Why did you pick this model? This bike picked me. I started out on a borrowed Rans V-Rex. I then worked with a local enthusiast that wanted to make recumbent frames. I helped him with some design and most of the testing. I rode one of the early prototypes to a class record at the Sebring 24 hour drafting class in 2005 of 412.5miles (overall drafting class winner). Before the race the builder and I had a falling out over direction of the project. This was going to be a one race deal. Team Bacchetta was at the Sebring race and I finished second to Jim Kern. Afterward I went up to Rich Pinto and stated “I’m Larry Graham and I’m looking to buy a bike”. Rick’s response was “Your Larry Graham! Did you really ride 425 miles on a V-Rex at the New England 24?” “Call me when you get back home”. I’ve been with them every since.

Modifications from stock? Reynolds aero fork. Teracycles idler. Bar end shifters. Zipp 404 wheels (the rear is used on hilly and wind less races) Renn rear disc. My own designed headrest. Tektro reverse mount front brake. Shimano external Bottom bracket crank with TA and FSA chain rings. Sram brake levers. Vintage Shimano front derailleur.
The Ti Aero is set up more for training and Brevets; The CarbonAero is more for races and fast ultra events.

Lighting: I use an old Nightrider Digital Headtrip with custom batteries as a helmet light. I have a Cateye LED mounted to the bike with a Teracycles light mount. Cateye tail light mounted to my headrest.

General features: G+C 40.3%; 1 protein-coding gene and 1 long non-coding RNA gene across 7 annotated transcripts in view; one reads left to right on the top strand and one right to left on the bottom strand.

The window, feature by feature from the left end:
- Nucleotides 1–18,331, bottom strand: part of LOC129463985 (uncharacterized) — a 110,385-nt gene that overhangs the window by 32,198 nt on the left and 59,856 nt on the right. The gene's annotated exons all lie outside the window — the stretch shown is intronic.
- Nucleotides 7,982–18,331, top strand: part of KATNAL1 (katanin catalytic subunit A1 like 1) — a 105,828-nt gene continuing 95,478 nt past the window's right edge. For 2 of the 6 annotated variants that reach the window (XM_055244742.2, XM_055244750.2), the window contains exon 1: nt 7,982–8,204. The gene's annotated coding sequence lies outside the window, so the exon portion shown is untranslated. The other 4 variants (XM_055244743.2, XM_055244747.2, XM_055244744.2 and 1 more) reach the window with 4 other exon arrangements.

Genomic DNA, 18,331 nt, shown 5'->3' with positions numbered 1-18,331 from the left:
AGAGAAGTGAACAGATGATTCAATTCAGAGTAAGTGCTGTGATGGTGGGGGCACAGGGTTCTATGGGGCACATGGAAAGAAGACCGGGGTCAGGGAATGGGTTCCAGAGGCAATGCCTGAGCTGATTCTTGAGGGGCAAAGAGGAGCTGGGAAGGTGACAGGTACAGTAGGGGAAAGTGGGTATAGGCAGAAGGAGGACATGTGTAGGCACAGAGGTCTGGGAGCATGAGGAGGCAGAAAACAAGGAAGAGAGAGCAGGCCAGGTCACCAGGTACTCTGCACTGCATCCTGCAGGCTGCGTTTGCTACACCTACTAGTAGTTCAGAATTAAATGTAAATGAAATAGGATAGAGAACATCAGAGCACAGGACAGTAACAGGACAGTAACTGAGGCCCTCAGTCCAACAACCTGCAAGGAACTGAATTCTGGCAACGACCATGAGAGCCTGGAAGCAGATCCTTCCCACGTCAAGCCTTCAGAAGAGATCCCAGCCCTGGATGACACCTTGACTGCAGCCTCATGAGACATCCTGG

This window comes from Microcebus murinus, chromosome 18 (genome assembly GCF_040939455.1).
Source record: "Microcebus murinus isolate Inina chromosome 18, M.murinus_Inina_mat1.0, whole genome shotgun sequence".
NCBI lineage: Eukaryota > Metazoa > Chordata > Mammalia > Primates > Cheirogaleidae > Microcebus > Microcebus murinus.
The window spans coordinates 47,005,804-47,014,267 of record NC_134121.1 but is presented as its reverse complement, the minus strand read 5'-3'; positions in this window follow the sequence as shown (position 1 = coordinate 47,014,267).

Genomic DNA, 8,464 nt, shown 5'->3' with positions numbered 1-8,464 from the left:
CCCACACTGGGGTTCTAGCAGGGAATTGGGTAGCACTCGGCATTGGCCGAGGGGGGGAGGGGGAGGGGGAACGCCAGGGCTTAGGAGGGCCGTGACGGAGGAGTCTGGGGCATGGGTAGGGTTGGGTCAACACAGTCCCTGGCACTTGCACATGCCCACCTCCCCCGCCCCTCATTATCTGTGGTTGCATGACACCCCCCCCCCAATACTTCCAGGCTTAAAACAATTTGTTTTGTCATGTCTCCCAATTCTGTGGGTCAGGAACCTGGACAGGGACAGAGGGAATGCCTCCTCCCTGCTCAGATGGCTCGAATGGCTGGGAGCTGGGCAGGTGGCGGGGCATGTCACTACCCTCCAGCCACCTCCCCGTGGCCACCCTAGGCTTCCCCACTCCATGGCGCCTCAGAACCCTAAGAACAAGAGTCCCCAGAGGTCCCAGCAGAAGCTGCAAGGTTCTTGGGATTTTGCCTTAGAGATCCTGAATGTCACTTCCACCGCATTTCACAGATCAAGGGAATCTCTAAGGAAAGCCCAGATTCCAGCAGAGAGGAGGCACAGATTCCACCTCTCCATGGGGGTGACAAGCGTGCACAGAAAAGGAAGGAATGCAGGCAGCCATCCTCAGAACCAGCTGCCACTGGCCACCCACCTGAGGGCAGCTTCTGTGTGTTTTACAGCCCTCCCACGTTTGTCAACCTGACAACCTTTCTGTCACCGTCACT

Fenders: With a solid seat I don’t use fenders, but I have set up a SKS quick mount fender just in case.

Luggage: I use a Bacchetta All in One bag if I want to use a lager water bladder or the Bacchetta Brain Box if I am using water bottles primarily.

Navigation: I use a Garmin 60csx with my own custom mount for Brevets.

Bent specific riding techniques: I’ve learned how to climb better with the right use of power, cadence, and gearing. I’ve learned what My strengths and weaknesses are. It's important to learn what your bike is capable of and what’s it not.

Riding with other bents and DFs: Learning to ride with DF’s is a challenge. It is important that the recumbent rider take a positive approach. Don’t force yourself in where you are not wanted. But then again don’t shy away from jumping into the mix. I try to find the shortest person in a rotating pace line and tell them that they will get a great draft off me and they will be able to see right over me. Just stay tight. I prove that I can ride straight and that I know that I’m doing. I take my pulls unless I’m in the way. Then I’ll just hang at the back and let riders falling back in line that is clear to do so. I try extra hard to be friendly and positive riding a recumbent. I will often do a “Demo” of how fast a recumbent can climb, sprint or pull the group. By the second or third time riding with a group, I’m generally accepted.

Eating on a bent: I have two bottle mounts on the bike with the option of a third. For ultra events and races I am on a liquid diet. For Brevets I just eat what I find along the route along with some of what I race with. Hammer Nutrition Products mostly.

If you were to start again what bent/setup would you get? I’m lucky in that I can ride anything that I want. To do what I’m doing, the Bacchetta can’t be beat. It does everything that I could ever hope from a bicycle. Now, if I decide to tour across the country fully loaded, I have a friend that has a Ryan Vanguard that would be first on my list to take. If I ever get the chance to race in RAAM, you can be assured that it will be on a Bacchetta. I really think that the 650c wheel setup on the Bacchetta is a great compromise, I like to ride a bike that was built with 700c wheels. If for no other reason for the simplicity of tire and gearing choices.

Tuesday, January 23, 2007

Peter Heal - Lizard DIY Bents

Location: Canberra Australia

Rando Experience: